Travelers with Disabilities: The law in Hungary prohibits discrimination against persons with physical or mental disabilities, and the law is enforced. Social acceptance of persons with disabilities in public is as prevalent as in the United States. The most common types of accessibility issues may include accessible facilities and ease of movement. Expect accessibility to be limited in public transportation, lodging, and general infrastructure. There can be a significant difference in accessibility between Budapest and the rest of the country.
Women Travelers: See our travel tips for Women Travelers.
Women Travelers: See our travel tips for Women Travelers.
The U.S. Centers for Disease Control and Prevention (CDC) also provides Traveler Health Information for Hungary.
For emergency services in Hungary dial:
The U.S. Embassy maintains a list of doctors and hospitals. We do not endorse or recommend any specific medical provider or clinic.
Ambulance services are widely available in Hungary, but training and availability of emergency responders may be below U.S. standards. All ambulances may not be equipped with state-of-the-art medical equipment.
Adequate health facilities are available in the capital and other major cities, but health care in rural areas may be below U.S. standards. Medical staff may speak little or no English. Generally, in public hospitals only minimal staff is available overnight in non-emergency wards. Psychological and psychiatric services are limited, even in the larger cities, with hospital-based care only available through government institutions.
Some hospitals and doctors require payment “up front” prior to service or admission. Credit card payment is not always available. Some private clinics and hospitals may require advance payment or proof of adequate insurance before admitting a patient. Travelers should make efforts to obtain complete information on billing, pricing, and proposed medical procedures before agreeing to any medical care. Patients bear all costs for transfer to or between hospitals.
We do not pay medical bills. Be aware that U.S. Medicare/Medicaid does not apply overseas. Most hospitals and doctors overseas do not accept U.S. health insurance.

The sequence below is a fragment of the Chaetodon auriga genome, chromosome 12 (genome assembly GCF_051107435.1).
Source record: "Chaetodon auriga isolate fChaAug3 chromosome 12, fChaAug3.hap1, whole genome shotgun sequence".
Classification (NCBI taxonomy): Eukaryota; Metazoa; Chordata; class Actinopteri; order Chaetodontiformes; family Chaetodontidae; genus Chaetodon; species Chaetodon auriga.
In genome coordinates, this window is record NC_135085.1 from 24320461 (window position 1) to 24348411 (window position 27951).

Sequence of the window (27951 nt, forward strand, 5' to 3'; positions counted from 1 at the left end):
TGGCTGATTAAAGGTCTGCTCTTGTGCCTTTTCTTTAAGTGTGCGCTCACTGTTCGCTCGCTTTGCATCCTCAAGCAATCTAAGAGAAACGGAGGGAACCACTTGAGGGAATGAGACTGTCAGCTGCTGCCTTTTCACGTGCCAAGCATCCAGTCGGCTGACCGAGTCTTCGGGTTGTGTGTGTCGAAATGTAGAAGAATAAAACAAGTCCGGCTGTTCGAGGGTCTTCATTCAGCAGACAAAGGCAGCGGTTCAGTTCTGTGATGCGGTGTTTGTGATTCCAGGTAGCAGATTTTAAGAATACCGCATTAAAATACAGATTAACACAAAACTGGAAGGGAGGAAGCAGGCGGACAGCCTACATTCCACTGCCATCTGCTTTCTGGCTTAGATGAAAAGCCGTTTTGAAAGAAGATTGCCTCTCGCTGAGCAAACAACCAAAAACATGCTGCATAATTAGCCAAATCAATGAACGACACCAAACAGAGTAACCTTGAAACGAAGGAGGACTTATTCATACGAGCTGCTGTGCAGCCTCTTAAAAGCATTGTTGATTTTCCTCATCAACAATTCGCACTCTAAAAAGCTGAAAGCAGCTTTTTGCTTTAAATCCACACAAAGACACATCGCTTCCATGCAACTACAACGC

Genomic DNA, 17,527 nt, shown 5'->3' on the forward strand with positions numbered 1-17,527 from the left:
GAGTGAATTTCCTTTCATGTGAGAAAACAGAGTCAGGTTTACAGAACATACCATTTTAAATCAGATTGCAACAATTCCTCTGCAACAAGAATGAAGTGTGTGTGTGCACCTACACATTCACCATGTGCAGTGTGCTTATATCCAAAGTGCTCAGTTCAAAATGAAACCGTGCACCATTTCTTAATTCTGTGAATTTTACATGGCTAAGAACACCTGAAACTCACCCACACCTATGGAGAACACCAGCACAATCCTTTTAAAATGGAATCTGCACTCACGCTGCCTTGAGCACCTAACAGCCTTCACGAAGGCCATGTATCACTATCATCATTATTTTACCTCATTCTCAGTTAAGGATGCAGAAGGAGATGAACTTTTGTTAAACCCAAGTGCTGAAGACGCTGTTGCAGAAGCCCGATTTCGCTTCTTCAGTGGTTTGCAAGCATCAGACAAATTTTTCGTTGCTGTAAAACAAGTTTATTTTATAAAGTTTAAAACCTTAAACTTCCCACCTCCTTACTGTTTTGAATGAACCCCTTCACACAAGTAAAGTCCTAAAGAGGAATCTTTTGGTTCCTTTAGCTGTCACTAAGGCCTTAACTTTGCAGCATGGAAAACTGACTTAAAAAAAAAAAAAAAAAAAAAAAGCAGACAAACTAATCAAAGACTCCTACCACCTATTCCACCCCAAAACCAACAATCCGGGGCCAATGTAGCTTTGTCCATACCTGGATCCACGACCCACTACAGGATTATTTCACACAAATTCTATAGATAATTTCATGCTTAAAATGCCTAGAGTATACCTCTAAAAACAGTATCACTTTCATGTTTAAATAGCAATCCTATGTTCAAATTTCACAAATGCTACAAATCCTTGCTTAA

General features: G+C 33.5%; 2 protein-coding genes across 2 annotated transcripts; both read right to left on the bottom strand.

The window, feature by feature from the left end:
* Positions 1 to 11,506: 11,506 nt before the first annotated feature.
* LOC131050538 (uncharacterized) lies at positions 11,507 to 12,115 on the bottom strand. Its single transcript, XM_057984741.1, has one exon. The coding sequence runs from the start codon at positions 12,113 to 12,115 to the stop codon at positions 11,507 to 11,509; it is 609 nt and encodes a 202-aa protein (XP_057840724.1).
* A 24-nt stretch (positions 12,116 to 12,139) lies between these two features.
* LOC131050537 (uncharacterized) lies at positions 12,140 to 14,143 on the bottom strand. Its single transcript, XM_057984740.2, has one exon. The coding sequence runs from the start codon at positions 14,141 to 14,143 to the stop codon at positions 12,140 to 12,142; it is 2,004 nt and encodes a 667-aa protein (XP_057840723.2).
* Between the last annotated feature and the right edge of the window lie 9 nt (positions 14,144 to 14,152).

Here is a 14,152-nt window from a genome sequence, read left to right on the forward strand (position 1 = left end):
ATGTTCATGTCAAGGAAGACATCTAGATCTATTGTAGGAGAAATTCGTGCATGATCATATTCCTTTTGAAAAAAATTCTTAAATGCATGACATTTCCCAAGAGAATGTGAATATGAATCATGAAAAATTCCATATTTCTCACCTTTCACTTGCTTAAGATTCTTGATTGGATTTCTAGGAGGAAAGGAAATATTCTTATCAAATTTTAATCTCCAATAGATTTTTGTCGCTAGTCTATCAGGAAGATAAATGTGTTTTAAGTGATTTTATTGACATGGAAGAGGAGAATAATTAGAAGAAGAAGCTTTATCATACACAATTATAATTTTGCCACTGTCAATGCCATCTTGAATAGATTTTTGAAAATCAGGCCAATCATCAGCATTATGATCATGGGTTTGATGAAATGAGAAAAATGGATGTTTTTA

Medical Insurance: Make sure your health insurance plan provides coverage overseas. Most care providers overseas only accept cash payments. See our webpage for more information on insurance providers for overseas coverage. Visit the U.S. Centers for Disease Control and Prevention for more information on type of insurance you should consider before you travel overseas. We strongly recommend supplemental insurance to cover medical evacuation.
Prescription Medication: Always carry your prescription medication in original packaging, along with your doctor’s prescription. Check with the government of Hungary to ensure the medication is legal in Hungary. Always carry your prescription medication in original packaging with your doctor’s prescription. Prescription and over-the-counter medicines are widely available at pharmacies.
Vaccinations: Be up-to-date on all vaccinations recommended by the U.S. Centers for Disease Control and Prevention.
Further health information:
Assisted Reproductive Technology and Surrogacy: If you are considering traveling to have a child through use of assisted reproductive technology (ART) or surrogacy, please see our ART and Surrogacy Abroad page. Hungarian law forbids surrogacy arrangements.
Road Conditions and Safety: Roadside assistance, including medical and other services, is available. Dial 112 to speak to English-speaking emergency operators.
Highways and urban roads are generally in good condition. As in most European countries, you must pay a toll to use Hungary’s highways. Payments must be made either at a gas station or online.
Additional information on road conditions is available from “Útinform” at +36-1-336-2400.
Traffic Laws: Hungary has zero tolerance for driving under the influence (DUI) of alcohol or drugs. Prison sentences for DUI violations or accidents caused by impaired drivers are severe.
Hungarian police issue traffic violations in the form of a postal check that reflects the amount of the fine. You may pay the fines at any Hungarian post office. Police will confiscate the passport of a person who chooses to contest the fine and issue the person an “invitation letter” to appear at the police station to resolve the dispute. Police will return the passport after resolution and/or payment of the fine.
Public Transportation: Public transportation in Budapest is excellent. Budapest’s tram, subway, and bus service are reliable. Find more information online: Budapest Public Transport. Public transportation outside of Budapest is not as dependable.
Aviation Safety Oversight: The U.S. Federal Aviation Administration (FAA) has assessed the Government of Hungary’s Civil Aviation Authority as being in compliance with International Civil Aviation Organization (ICAO) aviation safety standards for oversight of Hungary’s air carrier operations. Further information may be found on the FAA’s safety assessment page.